If today, then, philosophy must be about learning to die, it is only because philosophy has first taught us that we should not die; that death is wild and untamed and terrible.  So now philosophy is about undoing what philosophy has done?  Isn't that like the "hair of the dog" cure for a hangover?

The topic always makes me think of these words from Thomas Merton:

THE cross, with which the ashes are traced upon us, is the sign of Christ's victory over death. The words "Remember that thou art dust and that to dust thou shall return" are not to be taken as the quasi-form of a kind of "sacrament of death" (as if such a thing were possible). It might be good stoicism to receive a mere reminder of our condemnation to die, but it is not Christianity.--Thomas Merton

Christianity is not, in other words, concerned with reconciling us with death.  It never was.  Martyrs didn't commit suicide to be with God; they were faithful in life to the end, knowing they were already with God.  God, as Jesus said quite pointedly, is the God of the living, not the dead.  It is not death, or even the fear of death, that Christianity either teaches or ameliorates; it is life.  The Greek phrase usually translated as "eternal life" is not really so Platonic as that.  It is more correctly rendered:  "life into the ages."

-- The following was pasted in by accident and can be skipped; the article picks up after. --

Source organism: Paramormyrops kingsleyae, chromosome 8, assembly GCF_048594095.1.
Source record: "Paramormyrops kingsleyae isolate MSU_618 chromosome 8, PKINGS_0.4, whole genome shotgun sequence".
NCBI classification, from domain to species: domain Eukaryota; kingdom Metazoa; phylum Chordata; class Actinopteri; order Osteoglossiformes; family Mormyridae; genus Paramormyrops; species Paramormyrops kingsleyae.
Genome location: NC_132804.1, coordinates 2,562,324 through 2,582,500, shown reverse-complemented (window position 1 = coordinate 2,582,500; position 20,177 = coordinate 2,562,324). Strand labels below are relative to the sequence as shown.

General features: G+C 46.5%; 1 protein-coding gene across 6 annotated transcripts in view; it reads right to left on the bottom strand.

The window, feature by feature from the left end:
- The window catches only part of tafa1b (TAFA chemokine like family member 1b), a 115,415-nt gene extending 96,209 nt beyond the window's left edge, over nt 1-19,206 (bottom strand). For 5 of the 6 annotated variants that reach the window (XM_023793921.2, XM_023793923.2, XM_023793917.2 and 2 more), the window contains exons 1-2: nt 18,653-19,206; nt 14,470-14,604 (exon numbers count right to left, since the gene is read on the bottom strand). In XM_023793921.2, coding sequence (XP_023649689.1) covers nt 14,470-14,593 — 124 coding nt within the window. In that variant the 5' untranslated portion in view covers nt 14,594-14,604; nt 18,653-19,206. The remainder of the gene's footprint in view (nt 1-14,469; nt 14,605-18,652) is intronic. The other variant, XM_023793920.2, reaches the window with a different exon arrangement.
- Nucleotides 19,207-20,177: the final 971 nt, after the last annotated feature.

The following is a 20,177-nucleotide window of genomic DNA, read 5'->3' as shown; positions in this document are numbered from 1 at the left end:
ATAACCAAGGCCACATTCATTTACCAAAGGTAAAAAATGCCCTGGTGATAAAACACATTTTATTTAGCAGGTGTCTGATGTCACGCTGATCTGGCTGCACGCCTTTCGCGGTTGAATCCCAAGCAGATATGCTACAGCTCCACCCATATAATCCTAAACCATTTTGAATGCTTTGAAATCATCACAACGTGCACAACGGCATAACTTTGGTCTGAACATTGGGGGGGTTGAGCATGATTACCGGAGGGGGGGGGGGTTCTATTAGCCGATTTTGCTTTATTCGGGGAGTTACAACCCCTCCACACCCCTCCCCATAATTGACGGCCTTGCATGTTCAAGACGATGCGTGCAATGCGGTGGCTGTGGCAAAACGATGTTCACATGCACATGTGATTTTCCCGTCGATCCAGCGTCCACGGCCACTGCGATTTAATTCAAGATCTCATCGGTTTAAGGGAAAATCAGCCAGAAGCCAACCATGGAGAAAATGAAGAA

With Merton, I'm not anxious to reduce all of Western philosophy to some form of Stoicism, any more than I can agree with modern Biblical scholarship which wants to root some of Christianity's teachings in Cynicism. No more am I anxious to see human beings in terms of computers as understood by non-computer nerds:  Mr. Scranton's editor plucks out a sentence clearly thought to be insightful, but actually quite pitiful, to the effect that we humans are "hard-wired" to think tomorrow will always be like today.

First:  "hard wired"?  Does anybody use that metaphor any more?  And isn't that fear that tomorrow won't be like today the source of modern anxiety?  Aren't we quite convinced tomorrow can't be like today, because of "progress" or "technology" or "Steve Jobs!" or something?  The whole idea is as ludicrous as the generalization that philosophy has anything to do with accepting death.